The Medieval Fehr

I have recently begun a costume line, Medieval Fehr, to bring to life the women and their songs throughout the centuries, but with a focus on the Medieval to Baroque eras.  My philosophy is to recycle and repurpose clothing and I love to create something new and unique from vintage items. Role models have been my grandma, my mum, and my aunts, who creatively recycled long before it was popular… and I was inspired by Scarlett O’Hara and her “curtain gown” in Gone with the Wind!  My gowns throughout the years of performing have often been designed and created using fabric from gently used gowns and linens found in consignment and charity shops, or using discount fabrics from roll ends hidden at the back of fabric stores… often only $5 – $7 per metre!!   Costumes for Musical Theatre productions are a wonderful way to teach the younger generation to be creative and at the same time be responsible caretakers of our beautiful earth!

Handmade cloth buttons!

Minstrel Thérèse de Fehr is wearing a 15th century linen kirtle designed and made by Fehr in the ‘draping and pinning’ Medieval tradition with 10 handmade cloth buttons, hand-stitched buttonholes, lined with recycled linen and with detached fitted under-sleeves. As was the practice at that time, two gores were inserted at front and two slightly longer gores at back for added fullness. By the 1400’s, gowns became more fitted, bodice necklines lower, and cloth and metal buttons were used as fasteners, placed down the back if the lady had servants or placed down the front for the middle-class maiden who must button herself in! Once securely buttoned, it is off to the Fair for this Medieval Fehr!

“I saw a star rise high in the evening sky; it hung like a jewel, softly shining.” The Lady of Rivendell glows in a gown from Tracy’s Medieval Fehr costume line. This fantasy design with long, flowing non-symmetrical lines in soft, shimmering pink has a contrasting satin underskirt in deep pewter. The underskirt was sewn from a recycled gown discovered in a consignment store. The wide bell sleeves of the gown, cut out shoulders and square neckline trimmed with matching satin create an ethereal lightness while the Swedish clogs in buttery-soft pink leather bring this elven star down to earth.

Hildegarde von Bingen looks saintly in a 12th century tunic with extravagantly long, wide sleeves and modest neckline, tied high at the waist with a wide grey sash. Beneath the unlined tunic is a white chemise undergarment with grey skirt. For this simple Medieval tunic, Tracy doubled the fabric lengthwise and then cut the bodice and sleeves as one piece, leaving only one continuous side seam from tip of sleeve to bottom of skirt. The blue cross shines boldly against the white of the gown, her hair is loosely covered with a sheer white veil, and the cloak, a deep grey-blue in lush velvet with black velvet-lined hood, trails regally behind, befitting an Abbess.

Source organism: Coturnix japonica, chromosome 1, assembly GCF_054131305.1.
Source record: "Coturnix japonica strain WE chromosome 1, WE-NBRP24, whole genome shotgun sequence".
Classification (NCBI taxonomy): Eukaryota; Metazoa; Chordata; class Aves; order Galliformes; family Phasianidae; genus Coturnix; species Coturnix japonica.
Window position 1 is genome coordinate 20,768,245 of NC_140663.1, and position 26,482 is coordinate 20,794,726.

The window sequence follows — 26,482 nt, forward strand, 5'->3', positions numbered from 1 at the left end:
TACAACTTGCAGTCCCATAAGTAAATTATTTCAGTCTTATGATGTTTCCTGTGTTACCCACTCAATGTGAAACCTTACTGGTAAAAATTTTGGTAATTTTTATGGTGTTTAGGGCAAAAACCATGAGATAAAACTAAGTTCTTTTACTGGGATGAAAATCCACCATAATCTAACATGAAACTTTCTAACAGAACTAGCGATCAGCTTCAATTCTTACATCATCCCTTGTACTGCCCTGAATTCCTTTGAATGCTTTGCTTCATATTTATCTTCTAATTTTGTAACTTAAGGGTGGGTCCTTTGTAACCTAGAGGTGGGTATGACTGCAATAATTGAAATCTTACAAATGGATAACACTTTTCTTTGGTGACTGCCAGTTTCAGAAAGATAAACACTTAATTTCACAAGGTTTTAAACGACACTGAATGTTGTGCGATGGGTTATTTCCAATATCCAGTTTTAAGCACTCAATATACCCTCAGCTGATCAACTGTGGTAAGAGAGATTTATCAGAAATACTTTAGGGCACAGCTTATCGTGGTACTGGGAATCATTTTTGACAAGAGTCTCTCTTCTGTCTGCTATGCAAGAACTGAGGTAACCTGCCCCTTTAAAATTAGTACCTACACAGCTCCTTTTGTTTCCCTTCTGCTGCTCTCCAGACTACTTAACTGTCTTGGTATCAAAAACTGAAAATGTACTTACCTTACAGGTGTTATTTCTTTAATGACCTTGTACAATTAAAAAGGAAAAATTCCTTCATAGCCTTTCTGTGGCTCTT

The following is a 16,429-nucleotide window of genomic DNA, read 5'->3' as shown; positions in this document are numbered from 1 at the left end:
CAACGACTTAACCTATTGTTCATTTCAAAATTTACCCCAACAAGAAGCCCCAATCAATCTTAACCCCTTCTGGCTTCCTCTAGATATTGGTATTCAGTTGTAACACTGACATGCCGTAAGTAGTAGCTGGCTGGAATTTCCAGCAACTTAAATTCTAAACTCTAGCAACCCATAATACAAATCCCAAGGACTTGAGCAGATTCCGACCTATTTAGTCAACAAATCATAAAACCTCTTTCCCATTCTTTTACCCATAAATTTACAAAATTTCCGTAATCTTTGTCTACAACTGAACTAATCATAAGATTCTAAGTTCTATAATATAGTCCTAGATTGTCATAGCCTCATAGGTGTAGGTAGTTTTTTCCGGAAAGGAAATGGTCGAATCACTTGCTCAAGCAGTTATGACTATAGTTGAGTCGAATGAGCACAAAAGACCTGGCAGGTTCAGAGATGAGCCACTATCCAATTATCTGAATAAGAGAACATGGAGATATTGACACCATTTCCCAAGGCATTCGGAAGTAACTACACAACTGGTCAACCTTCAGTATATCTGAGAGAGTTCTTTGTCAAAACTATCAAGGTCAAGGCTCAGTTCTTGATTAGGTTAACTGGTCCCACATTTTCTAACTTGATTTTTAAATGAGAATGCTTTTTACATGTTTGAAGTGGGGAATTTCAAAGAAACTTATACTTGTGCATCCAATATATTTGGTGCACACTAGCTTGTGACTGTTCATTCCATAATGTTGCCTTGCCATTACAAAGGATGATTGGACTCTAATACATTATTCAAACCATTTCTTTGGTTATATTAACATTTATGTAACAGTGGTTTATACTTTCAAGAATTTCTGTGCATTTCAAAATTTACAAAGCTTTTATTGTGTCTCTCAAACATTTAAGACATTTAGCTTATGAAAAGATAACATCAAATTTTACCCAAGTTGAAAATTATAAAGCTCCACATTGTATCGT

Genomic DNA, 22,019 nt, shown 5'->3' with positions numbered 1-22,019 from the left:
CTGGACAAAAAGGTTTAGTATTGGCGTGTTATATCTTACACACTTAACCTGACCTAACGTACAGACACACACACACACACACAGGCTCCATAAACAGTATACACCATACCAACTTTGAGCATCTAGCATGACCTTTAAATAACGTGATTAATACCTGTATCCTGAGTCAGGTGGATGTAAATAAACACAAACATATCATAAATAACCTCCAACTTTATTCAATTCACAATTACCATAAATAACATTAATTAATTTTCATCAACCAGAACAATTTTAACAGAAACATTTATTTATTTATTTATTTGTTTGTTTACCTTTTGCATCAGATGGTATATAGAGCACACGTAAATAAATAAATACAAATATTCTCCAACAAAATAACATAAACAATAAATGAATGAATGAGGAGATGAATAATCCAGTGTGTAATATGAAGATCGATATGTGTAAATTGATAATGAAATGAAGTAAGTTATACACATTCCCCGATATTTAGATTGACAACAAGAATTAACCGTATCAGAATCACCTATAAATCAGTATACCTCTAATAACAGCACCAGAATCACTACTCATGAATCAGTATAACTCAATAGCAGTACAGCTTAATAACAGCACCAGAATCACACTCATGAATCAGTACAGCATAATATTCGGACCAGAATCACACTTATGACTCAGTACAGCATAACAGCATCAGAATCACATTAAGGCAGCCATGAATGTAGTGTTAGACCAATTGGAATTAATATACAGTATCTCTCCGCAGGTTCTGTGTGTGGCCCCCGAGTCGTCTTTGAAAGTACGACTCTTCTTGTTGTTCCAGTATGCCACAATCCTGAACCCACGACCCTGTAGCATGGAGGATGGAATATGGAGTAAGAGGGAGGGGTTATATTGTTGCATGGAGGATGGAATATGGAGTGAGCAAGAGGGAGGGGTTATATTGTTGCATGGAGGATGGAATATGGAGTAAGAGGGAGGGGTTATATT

Shap Abbey, 12th Century
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8 Responses to The Medieval Fehr

  1. Brenda Cliff says:

    Such fun!! And creative talent!
    And wise and clever use of resources!
    I love them
    …and you!!
    Brenda
    (‘Aunt’)

  2. Patricia Diewold says:

    Dear Tracy,
    I love your new clothing productions. You are multi-talented. I can’t wait to hear you at Regent College Chapel on July 8. Singing lessons with you and the concerts are forever in my heart. In your teaching and singing you reach souls. Thank you.
    Pat Diewold
    (former student and friend)

  3. Ali Cliff says:

    What a brilliant idea – well done you!

  4. Jessi F says:

    What a creative, fun and inspiring way to use your passion and talents to encourage others!
    A fusion of fine arts, music and history! Very fun Tracy!

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